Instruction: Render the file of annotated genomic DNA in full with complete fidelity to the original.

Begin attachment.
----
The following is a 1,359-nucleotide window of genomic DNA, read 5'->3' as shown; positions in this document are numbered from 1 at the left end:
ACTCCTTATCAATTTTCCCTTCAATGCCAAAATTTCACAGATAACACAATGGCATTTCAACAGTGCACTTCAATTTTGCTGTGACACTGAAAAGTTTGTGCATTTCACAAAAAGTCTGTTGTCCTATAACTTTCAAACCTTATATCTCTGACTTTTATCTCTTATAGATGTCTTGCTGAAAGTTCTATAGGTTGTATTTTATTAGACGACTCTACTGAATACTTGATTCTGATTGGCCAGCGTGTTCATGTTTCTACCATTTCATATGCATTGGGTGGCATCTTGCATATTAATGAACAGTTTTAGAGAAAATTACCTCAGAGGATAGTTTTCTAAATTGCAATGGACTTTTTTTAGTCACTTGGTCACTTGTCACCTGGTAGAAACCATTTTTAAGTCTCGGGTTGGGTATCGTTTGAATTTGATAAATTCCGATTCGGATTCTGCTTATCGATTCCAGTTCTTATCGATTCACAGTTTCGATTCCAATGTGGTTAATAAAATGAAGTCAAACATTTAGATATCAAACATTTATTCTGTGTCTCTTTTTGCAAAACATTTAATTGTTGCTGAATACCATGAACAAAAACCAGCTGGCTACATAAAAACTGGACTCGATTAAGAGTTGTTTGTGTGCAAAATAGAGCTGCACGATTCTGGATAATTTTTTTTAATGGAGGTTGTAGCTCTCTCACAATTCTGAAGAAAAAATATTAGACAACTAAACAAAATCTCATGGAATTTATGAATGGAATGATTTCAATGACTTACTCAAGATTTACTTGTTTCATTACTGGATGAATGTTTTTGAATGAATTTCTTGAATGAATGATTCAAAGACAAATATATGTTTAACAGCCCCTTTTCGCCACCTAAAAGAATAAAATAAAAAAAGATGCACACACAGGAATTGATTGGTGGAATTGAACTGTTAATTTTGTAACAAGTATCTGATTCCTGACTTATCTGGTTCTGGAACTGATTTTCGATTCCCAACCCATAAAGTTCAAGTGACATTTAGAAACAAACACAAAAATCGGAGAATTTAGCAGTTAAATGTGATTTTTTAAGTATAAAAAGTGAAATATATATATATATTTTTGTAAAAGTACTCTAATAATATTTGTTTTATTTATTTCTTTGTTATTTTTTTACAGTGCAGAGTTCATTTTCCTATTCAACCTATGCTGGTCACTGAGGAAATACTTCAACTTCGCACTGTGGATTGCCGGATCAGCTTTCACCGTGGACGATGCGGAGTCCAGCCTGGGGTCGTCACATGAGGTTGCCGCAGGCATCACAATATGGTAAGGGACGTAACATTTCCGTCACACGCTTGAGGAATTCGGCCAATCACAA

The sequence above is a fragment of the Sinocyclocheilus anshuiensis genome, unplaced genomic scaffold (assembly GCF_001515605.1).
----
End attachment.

The following is a 1,359-nucleotide window of genomic DNA, read 5'->3' as shown; positions in this document are numbered from 1 at the left end:
ACTCCTTATCAATTTTCCCTTCAATGCCAAAATTTCACAGATAACACAATGGCATTTCAACAGTGCACTTCAATTTTGCTGTGACACTGAAAAGTTTGTGCATTTCACAAAAAGTCTGTTGTCCTATAACTTTCAAACCTTATATCTCTGACTTTTATCTCTTATAGATGTCTTGCTGAAAGTTCTATAGGTTGTATTTTATTAGACGACTCTACTGAATACTTGATTCTGATTGGCCAGCGTGTTCATGTTTCTACCATTTCATATGCATTGGGTGGCATCTTGCATATTAATGAACAGTTTTAGAGAAAATTACCTCAGAGGATAGTTTTCTAAATTGCAATGGACTTTTTTTAGTCACTTGGTCACTTGTCACCTGGTAGAAACCATTTTTAAGTCTCGGGTTGGGTATCGTTTGAATTTGATAAATTCCGATTCGGATTCTGCTTATCGATTCCAGTTCTTATCGATTCACAGTTTCGATTCCAATGTGGTTAATAAAATGAAGTCAAACATTTAGATATCAAACATTTATTCTGTGTCTCTTTTTGCAAAACATTTAATTGTTGCTGAATACCATGAACAAAAACCAGCTGGCTACATAAAAACTGGACTCGATTAAGAGTTGTTTGTGTGCAAAATAGAGCTGCACGATTCTGGATAATTTTTTTTAATGGAGGTTGTAGCTCTCTCACAATTCTGAAGAAAAAATATTAGACAACTAAACAAAATCTCATGGAATTTATGAATGGAATGATTTCAATGACTTACTCAAGATTTACTTGTTTCATTACTGGATGAATGTTTTTGAATGAATTTCTTGAATGAATGATTCAAAGACAAATATATGTTTAACAGCCCCTTTTCGCCACCTAAAAGAATAAAATAAAAAAAGATGCACACACAGGAATTGATTGGTGGAATTGAACTGTTAATTTTGTAACAAGTATCTGATTCCTGACTTATCTGGTTCTGGAACTGATTTTCGATTCCCAACCCATAAAGTTCAAGTGACATTTAGAAACAAACACAAAAATCGGAGAATTTAGCAGTTAAATGTGATTTTTTAAGTATAAAAAGTGAAATATATATATATATTTTTGTAAAAGTACTCTAATAATATTTGTTTTATTTATTTCTTTGTTATTTTTTTACAGTGCAGAGTTCATTTTCCTATTCAACCTATGCTGGTCACTGAGGAAATACTTCAACTTCGCACTGTGGATTGCCGGATCAGCTTTCACCGTGGACGATGCGGAGTCCAGCCTGGGGTCGTCACATGAGGTTGCCGCAGGCATCACAATATGGTAAGGGACGTAACATTTCCGTCACACGCTTGAGGAATTCGGCCAATCACAA

The sequence above is a fragment of the Sinocyclocheilus anshuiensis genome, unplaced genomic scaffold (assembly GCF_001515605.1).